It is ironic that Jackson’s resignation comes less than a week after the final accomplishment of his wantonly destructive tenure at HUD- the granting by the city of New Orleans of a demolition permit for the Lafitte Housing Development.

But not to fear; Jackson losing his job will likely not be a time of instability, like it would be if you or I lost our employment. I am sure Jackson’s friends at Columbia Residential, Jackson’s former employer and the company he awarded with a contract to oversee the redevelopment (read: destruction) of the St. Bernard Development, will not allow Jackson to see tough times. Like most former cabinet-level officials, Jackson will be free to return to the world of private industry which did him so well on his way to the top.

There are more than a few similarities between Jackson and another prominent Bush appointee who resigned amid scandal, former Attorney General Alberto Gonzales. Both have lives that read like sinister versions of the Horatio Alger myth. Both are men of color who were born into poverty in large families, to fathers who labored in humble jobs. They are amazing examples of the kind of class mobility that America has prided itself on, often exaggerated in our national mythology of who were are. But Jackson and Gonzales were the real deal; hard-working, ambitious men whose rise would be unthinkable in the pre-civil rights era.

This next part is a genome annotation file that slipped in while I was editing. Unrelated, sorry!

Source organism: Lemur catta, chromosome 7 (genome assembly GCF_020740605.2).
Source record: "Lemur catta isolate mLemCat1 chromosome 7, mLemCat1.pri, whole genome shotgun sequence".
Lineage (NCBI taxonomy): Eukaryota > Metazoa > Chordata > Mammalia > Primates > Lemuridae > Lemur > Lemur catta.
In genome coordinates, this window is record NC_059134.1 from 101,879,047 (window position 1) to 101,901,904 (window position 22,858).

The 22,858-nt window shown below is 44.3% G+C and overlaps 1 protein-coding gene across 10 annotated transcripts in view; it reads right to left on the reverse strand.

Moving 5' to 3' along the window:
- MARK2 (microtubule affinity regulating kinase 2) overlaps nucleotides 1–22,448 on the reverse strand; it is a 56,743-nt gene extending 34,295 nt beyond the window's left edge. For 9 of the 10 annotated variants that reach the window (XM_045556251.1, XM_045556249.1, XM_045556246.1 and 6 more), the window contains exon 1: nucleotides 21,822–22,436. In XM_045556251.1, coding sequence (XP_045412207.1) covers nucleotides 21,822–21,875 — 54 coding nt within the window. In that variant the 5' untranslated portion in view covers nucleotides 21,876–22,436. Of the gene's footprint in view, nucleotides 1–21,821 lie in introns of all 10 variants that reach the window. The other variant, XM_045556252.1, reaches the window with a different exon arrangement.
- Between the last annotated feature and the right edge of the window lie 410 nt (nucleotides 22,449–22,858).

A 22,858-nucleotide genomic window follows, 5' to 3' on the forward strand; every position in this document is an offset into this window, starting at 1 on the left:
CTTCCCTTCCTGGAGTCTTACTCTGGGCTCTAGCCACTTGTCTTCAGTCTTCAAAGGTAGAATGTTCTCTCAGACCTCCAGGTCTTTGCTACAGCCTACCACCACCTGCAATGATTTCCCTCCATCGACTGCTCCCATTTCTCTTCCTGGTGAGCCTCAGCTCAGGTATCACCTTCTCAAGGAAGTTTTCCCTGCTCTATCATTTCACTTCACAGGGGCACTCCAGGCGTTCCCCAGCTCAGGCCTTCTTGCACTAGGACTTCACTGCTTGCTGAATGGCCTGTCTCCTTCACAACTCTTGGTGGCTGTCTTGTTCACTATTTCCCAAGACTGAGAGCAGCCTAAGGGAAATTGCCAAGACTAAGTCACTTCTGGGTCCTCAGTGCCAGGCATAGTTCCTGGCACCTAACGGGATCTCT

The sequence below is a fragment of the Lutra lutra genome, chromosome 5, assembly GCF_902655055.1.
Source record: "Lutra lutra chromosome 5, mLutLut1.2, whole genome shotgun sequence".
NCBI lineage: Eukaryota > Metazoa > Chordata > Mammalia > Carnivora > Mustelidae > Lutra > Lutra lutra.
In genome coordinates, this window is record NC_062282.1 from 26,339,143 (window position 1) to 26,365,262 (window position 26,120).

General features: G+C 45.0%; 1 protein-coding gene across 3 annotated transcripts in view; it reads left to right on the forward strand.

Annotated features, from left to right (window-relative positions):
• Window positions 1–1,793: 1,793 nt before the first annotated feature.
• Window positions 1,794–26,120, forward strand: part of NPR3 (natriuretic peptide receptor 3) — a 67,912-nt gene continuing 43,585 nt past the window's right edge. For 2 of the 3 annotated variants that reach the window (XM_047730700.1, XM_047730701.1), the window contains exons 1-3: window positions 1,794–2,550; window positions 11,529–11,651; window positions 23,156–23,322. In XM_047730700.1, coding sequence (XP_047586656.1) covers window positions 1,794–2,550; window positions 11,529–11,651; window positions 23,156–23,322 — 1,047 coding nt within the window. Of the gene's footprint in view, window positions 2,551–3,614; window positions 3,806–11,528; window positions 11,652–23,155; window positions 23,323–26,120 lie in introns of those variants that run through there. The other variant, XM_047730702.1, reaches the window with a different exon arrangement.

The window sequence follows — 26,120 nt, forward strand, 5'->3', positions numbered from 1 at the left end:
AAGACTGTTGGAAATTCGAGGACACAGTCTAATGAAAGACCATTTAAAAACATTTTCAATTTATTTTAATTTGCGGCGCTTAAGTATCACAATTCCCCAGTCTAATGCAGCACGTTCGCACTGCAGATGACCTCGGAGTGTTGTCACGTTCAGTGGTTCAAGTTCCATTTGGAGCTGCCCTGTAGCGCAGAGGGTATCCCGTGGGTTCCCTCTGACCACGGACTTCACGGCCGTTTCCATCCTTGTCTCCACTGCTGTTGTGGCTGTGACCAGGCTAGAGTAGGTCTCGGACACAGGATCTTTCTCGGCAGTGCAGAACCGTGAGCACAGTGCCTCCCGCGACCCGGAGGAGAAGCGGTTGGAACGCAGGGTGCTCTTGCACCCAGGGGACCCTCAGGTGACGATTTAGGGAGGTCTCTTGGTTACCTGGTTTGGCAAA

What happened to make these men forget where they came from, and to turn them into the monsters they became? They represent a curious trend in American society. Unlike the blue-bloods who run, say, the Times-Picayune, these men knew poverty and want, rose above it, and then proceeded to mercilessly sacrifice those still trapped below them to their own massive ambitions.